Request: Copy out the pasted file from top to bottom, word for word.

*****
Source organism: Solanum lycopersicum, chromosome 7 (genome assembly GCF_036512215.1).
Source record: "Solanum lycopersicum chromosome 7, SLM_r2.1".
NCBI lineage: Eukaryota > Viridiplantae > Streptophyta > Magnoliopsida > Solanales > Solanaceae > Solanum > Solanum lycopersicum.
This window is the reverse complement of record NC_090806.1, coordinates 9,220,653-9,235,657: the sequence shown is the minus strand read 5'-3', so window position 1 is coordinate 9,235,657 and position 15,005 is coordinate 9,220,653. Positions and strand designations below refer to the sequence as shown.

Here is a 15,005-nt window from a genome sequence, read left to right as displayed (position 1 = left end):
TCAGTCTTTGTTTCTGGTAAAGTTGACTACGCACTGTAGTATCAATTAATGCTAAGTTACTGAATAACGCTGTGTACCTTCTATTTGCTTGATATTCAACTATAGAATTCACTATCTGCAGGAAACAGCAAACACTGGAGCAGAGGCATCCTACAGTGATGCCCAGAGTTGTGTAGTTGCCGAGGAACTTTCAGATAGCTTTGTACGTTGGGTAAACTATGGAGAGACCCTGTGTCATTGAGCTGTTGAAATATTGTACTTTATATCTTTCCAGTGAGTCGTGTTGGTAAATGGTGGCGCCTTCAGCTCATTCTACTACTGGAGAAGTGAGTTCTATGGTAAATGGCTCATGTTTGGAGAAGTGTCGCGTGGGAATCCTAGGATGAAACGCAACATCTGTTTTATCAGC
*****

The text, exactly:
Source organism: Solanum lycopersicum, chromosome 7 (genome assembly GCF_036512215.1).
Source record: "Solanum lycopersicum chromosome 7, SLM_r2.1".
NCBI lineage: Eukaryota > Viridiplantae > Streptophyta > Magnoliopsida > Solanales > Solanaceae > Solanum > Solanum lycopersicum.
This window is the reverse complement of record NC_090806.1, coordinates 9,220,653-9,235,657: the sequence shown is the minus strand read 5'-3', so window position 1 is coordinate 9,235,657 and position 15,005 is coordinate 9,220,653. Positions and strand designations below refer to the sequence as shown.

Here is a 15,005-nt window from a genome sequence, read left to right as displayed (position 1 = left end):
TCAGTCTTTGTTTCTGGTAAAGTTGACTACGCACTGTAGTATCAATTAATGCTAAGTTACTGAATAACGCTGTGTACCTTCTATTTGCTTGATATTCAACTATAGAATTCACTATCTGCAGGAAACAGCAAACACTGGAGCAGAGGCATCCTACAGTGATGCCCAGAGTTGTGTAGTTGCCGAGGAACTTTCAGATAGCTTTGTACGTTGGGTAAACTATGGAGAGACCCTGTGTCATTGAGCTGTTGAAATATTGTACTTTATATCTTTCCAGTGAGTCGTGTTGGTAAATGGTGGCGCCTTCAGCTCATTCTACTACTGGAGAAGTGAGTTCTATGGTAAATGGCTCATGTTTGGAGAAGTGTCGCGTGGGAATCCTAGGATGAAACGCAACATCTGTTTTATCAGC